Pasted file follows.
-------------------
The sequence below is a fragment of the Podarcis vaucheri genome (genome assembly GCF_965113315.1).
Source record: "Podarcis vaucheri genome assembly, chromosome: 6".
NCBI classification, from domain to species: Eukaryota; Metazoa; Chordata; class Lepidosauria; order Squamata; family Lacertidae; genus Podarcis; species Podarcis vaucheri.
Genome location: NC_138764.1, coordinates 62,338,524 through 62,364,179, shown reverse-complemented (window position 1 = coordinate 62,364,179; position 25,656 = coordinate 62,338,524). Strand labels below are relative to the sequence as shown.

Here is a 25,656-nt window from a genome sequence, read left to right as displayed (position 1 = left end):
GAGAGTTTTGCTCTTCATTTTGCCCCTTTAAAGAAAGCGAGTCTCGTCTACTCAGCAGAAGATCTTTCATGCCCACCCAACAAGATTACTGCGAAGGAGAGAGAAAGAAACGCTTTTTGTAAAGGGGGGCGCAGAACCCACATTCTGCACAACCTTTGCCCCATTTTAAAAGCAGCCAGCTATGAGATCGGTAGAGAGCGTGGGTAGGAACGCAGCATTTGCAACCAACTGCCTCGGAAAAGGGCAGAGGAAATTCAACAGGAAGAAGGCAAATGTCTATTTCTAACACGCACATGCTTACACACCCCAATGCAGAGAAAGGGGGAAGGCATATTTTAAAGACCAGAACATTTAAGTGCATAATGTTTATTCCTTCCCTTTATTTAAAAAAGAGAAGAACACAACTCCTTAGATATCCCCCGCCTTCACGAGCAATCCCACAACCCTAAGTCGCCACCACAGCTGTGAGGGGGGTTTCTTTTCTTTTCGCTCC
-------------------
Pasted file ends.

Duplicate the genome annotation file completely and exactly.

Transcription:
The sequence below is a fragment of the Podarcis vaucheri genome (genome assembly GCF_965113315.1).
Source record: "Podarcis vaucheri genome assembly, chromosome: 6".
NCBI classification, from domain to species: Eukaryota; Metazoa; Chordata; class Lepidosauria; order Squamata; family Lacertidae; genus Podarcis; species Podarcis vaucheri.
Genome location: NC_138764.1, coordinates 62,338,524 through 62,364,179, shown reverse-complemented (window position 1 = coordinate 62,364,179; position 25,656 = coordinate 62,338,524). Strand labels below are relative to the sequence as shown.

Here is a 25,656-nt window from a genome sequence, read left to right as displayed (position 1 = left end):
GAGAGTTTTGCTCTTCATTTTGCCCCTTTAAAGAAAGCGAGTCTCGTCTACTCAGCAGAAGATCTTTCATGCCCACCCAACAAGATTACTGCGAAGGAGAGAGAAAGAAACGCTTTTTGTAAAGGGGGGCGCAGAACCCACATTCTGCACAACCTTTGCCCCATTTTAAAAGCAGCCAGCTATGAGATCGGTAGAGAGCGTGGGTAGGAACGCAGCATTTGCAACCAACTGCCTCGGAAAAGGGCAGAGGAAATTCAACAGGAAGAAGGCAAATGTCTATTTCTAACACGCACATGCTTACACACCCCAATGCAGAGAAAGGGGGAAGGCATATTTTAAAGACCAGAACATTTAAGTGCATAATGTTTATTCCTTCCCTTTATTTAAAAAAGAGAAGAACACAACTCCTTAGATATCCCCCGCCTTCACGAGCAATCCCACAACCCTAAGTCGCCACCACAGCTGTGAGGGGGGTTTCTTTTCTTTTCGCTCC